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Analysis, Telecommunications - Written by Renai LeMay on Tuesday, August 14, 2012 12:10 - 114 Comments
Blowouts? No. The NBN is very much on track
analysis Last week the majority of Australia’s media reported that the National Broadband Network Company’s corporate plan showed it had blown its budget and was running late. But the truth is that the document actually paints a picture of a sensible and mature operation which is hitting almost all of its targets.
If you’re at all interested in the NBN, you couldn’t have missed the hundreds upon hundreds of articles written last week by Australian and international journalists about the release of NBN Co’s new corporate plan. And almost universally, they were all along the same theme — screaming of disaster and woe, cost blowouts and delays, catastrophe after catastrophe. You have to wonder what new labels of hyperbole would be applied to an actual catastrophe — one that wasn’t a “First World Problem”.
“NBN Co fails on target rollout,” wrote The Australian newspaper. “NBN hopeless behind targets: Lib MP”. “NBN returns are far off.” The Sydney Morning Herald’s coverage was along the same lines. “NBN costs blow out by billions,” it reported. And even the normally conservative Financial Review newspaper and ABC Online sites were getting in on the action. “NBN Co confirms billion-dollar cost blowout,” wrote the ABC. And in one day the AFR published half a dozen articles in a row, all with headlines heavily critical of the NBN. No wonder Communications Minister Stephen Conroy thinks the newspaper has a vendetta against the NBN.
And of course there were the usual conservative commentators weighing in as well. We’ve already heard what Andrew Bolt had to say, and Terry McCrann and the normal radio shock jocks all piled in to slam the NBN as well. This, it seemed, was a project doomed to be a “financial disaster”; one which could do no right and should obviously be cancelled.
With all of this flotsam and jetsam clogging the public stream, I wanted to sit back a bit before I analysed the NBN’s new corporate plan released this week and give the plan a bit of room to breathe and the nation’s commentators some time to run out of steam on NBN Co’s new corporate plan before I put my own thoughts down on the matter. This morning I went through the plan in detail. I sat down, and over an hour and a half, read right through the full 96 pages of NBN Co’s new document guiding its future over the next three years. And I have to say, what I found in those pages seems quite remarkable.
Let’s start off with the headline claim: That NBN Co has “blown” its budget, which was the line which almost all of the media ran with last week. The amazing thing is, that this generated so many headlines, when from a financial perspective it’s actually hard to justify this claim by looking at NBN Co’s new corporate plan.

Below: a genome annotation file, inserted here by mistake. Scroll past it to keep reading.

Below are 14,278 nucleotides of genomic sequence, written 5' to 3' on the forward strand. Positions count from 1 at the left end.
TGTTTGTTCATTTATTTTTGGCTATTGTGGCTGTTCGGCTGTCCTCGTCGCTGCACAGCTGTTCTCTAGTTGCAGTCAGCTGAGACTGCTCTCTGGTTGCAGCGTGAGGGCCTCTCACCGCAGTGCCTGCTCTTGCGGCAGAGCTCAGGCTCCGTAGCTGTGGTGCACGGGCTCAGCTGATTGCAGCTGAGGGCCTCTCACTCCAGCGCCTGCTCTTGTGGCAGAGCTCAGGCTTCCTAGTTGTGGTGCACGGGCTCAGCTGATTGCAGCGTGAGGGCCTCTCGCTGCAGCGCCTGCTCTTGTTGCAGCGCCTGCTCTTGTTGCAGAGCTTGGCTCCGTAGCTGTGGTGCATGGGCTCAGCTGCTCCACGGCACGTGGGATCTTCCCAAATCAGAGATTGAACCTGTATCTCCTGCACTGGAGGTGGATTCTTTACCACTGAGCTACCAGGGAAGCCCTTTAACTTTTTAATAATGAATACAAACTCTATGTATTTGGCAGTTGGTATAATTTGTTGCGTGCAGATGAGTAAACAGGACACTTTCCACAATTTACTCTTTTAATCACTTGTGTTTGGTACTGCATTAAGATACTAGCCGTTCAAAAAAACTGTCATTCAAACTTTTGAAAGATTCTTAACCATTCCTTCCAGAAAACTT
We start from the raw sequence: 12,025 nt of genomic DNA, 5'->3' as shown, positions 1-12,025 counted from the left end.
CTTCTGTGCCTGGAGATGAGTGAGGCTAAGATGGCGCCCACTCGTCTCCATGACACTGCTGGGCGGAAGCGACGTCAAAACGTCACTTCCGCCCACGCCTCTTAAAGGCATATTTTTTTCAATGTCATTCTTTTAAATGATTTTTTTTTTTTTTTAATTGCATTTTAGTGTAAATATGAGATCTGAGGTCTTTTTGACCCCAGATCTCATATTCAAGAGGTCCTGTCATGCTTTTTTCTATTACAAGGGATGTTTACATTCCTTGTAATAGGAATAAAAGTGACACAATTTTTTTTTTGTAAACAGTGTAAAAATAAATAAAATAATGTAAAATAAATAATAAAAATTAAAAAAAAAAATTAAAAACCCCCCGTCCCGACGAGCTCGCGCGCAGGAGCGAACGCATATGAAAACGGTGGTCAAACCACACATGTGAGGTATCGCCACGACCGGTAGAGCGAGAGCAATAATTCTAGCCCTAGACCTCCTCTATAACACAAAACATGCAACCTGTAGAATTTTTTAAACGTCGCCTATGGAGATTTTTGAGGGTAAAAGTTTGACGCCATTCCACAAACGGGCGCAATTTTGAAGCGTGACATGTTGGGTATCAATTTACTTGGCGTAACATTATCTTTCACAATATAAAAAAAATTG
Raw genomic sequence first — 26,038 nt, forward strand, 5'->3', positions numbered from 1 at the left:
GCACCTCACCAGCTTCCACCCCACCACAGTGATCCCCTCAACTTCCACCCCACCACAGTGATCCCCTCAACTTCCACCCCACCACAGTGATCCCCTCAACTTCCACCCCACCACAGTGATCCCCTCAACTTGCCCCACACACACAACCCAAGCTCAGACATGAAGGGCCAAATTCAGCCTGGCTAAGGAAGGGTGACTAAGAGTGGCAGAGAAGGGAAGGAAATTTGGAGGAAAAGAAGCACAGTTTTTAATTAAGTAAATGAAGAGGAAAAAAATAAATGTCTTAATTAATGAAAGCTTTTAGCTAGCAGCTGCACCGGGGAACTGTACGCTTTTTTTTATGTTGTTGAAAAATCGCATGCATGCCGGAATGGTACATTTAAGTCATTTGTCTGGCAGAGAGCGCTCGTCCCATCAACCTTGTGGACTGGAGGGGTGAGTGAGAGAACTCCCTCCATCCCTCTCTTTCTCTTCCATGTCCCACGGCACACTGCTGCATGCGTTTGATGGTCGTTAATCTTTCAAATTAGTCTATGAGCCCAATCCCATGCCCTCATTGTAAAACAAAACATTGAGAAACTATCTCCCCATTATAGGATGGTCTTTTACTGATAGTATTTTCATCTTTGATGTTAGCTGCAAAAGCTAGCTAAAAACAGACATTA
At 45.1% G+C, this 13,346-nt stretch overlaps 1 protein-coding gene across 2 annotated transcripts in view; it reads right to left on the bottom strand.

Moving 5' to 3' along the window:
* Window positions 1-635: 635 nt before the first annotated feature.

The basis of this claim is the corporate plan’s disclosure that the capital expenditure cost of building the NBN’s infrastructure has risen by 3.9 percent, from $35.9 billion to $37.4 billion.
Now, speaking as a business owner and someone who has covered technology projects for the past decade, I have to say that a change of 3.9 percent in any direction is within the margin of error for any technology project. And when that project involves deploying tens of billions of dollars worth of fibre-optic broadband infrastructure around an entire nation … by a company which was only set up several years ago from scratch? I’d personally consider it absolutely amazing that the project’s capital costs as a whole are within 3.9 percent of their projected figure — and I’d expect any project manager worth their salt to feel the same way. We’re talking billions upon billions of dollars of estimates here. The fact that NBN Co is still within a few percentage points of those estimates, several years down the track, is nothing short of remarkable, and I’d challenge anyone to find a project this size which has remained this close to its original cost estimates.
This is especially the case when you consider the incredible changes which have taken place in NBN Co’s strategic approach to construction over that period. The most obvious would be the incorporation of the ability to gain access to and use vast portions of Telstra’s network and the addition of Optus customers onto its back from the telco’s HFC network, but there’s also the changed Point of Interconnect model due to the unexpected ACCC decision, which went against the Government’s and NBN Co’s views on the issue. Then, too, NBN Co has changed its deployment model to an ‘opt-out’ structure and has a huge an ongoing negotiation with greenfields housing estates on how it will deploy its infrastructure in those regions. And the list goes on.
In short, NBN Co has, over the first few years of its life, suffered a continually changing policy and commercial negotiation landscape which has forced it to change many of its construction assumptions on an ongoing basis. And yet, despite this, it has managed to keep its overall projected capital expenditure costs within 3.9 percent of its original projection. Incredible.